Nursing a Goat
|Our first Anatolian Shepherd, Akilli, arrived at
our farm only 5 weeks old. She was a survivor from her first week of life. Unable to get
enough milk from her mother, with her bigger, bossier littermates pushing her aside, she
was supplemented with goats milk, a tiny thing held up to actually nurse from a goat
when she was only a few days old. Little did we know when we brought her home, that she
would start us delving into the history of the breed with her fascinating behavior. A
beautiful rough coat, she won our hearts with her loving devotion to the goats.
Akilli, whose name means "intelligent," was a fabulous working dog. She
lived, slept, and ate with the goats. Sometimes she had the privilege of overseeing the
birth of kid goats in the pasture, and took care of eating the afterbirth so the coyotes
wouldnt be attracted. When coyotes did come around, she never let them outrun her.
She kept pace with them as they occasionally ran back and forth along the outside of her pasture
fencing, particularly at dawn. Never did she allowed one in her pasture. She also protected
her goats from large birds, squirrels, raccoons, and even killed a possum, as well as a
huge rat. Akilli had gotten sprayed more times than we can count by skunks, as she managed
to corner them in her pasture. Smells didnt seem to bother her, as she was just as
much at home with the stinky billy goats, as with the goat mothers and their babies.
was Akillis middle name! She had dug a huge underground fall-out shelter . . .
several times. Every time we filled it in, she dug it out again. Her gigantic pits, when the
earth roof caves in, became playgrounds for the goats, which loved to jump in and out of
the holes. Once when we moved her and her goats to the pasture adjacent to the barn, she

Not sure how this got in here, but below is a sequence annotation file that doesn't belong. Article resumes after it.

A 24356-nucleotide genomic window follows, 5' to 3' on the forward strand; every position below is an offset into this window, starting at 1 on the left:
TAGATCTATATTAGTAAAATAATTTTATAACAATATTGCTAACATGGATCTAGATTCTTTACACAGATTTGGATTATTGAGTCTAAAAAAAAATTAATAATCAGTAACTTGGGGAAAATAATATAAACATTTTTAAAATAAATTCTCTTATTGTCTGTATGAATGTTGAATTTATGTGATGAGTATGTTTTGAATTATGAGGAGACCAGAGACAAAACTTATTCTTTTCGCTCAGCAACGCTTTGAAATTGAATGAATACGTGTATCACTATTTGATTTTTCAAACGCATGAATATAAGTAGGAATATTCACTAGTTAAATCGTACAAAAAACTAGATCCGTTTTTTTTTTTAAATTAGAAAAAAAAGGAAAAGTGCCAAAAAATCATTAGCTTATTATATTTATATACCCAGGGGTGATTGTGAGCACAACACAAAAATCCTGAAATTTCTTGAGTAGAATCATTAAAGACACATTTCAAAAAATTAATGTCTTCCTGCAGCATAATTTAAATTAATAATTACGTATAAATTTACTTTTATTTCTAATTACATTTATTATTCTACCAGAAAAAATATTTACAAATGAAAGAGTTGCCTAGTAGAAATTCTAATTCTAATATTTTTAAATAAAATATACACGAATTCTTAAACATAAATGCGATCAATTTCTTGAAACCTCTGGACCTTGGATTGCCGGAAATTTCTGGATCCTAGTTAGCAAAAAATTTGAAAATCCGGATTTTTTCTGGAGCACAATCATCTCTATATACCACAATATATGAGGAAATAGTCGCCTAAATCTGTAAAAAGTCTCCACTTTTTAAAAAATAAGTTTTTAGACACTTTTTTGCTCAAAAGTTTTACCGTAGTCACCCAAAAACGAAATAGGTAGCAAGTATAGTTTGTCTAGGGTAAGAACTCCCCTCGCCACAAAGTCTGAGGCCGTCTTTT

surprised us by digging a hole under the barn. Then one day when we were milking the
goats, up popped Akillis head into the barn to say hello! We had to keep the
pasture fence hot-wired along the inside bottom so that Akilli did not decide to "go
friends of Akilli included two ASD pups (Kaptan and Tess), an elderly Golden Retriever, and a Black Lab. Sirin, our adult female ASD is another story. At times Akilli and
Sirin would happily run together along their fence line. Mostly they would go about their guard
business in their own pastures. Every six months, however, Akilli could not believe Sirin had
the gall to come into heat on her property. How dare she! Thats when you would
occasionally hear Akillis heart-stopping displeasure toward Sirin through the gate.
Although the two intact female ASDs could never work together in the same pasture, they did
work together beautifully in side-by-side pastures. While one slept, the other was always
visible and alert. Often during the day they could be found facing different directions
while on lookout.
Babies, human or animal, were Akillis favorite visitors. She was happy to greet them and give
them loving kisses. While she would stay aloof with an adult visitor to her pasture, just
give that person a baby to hold and Akilli was then their best friend!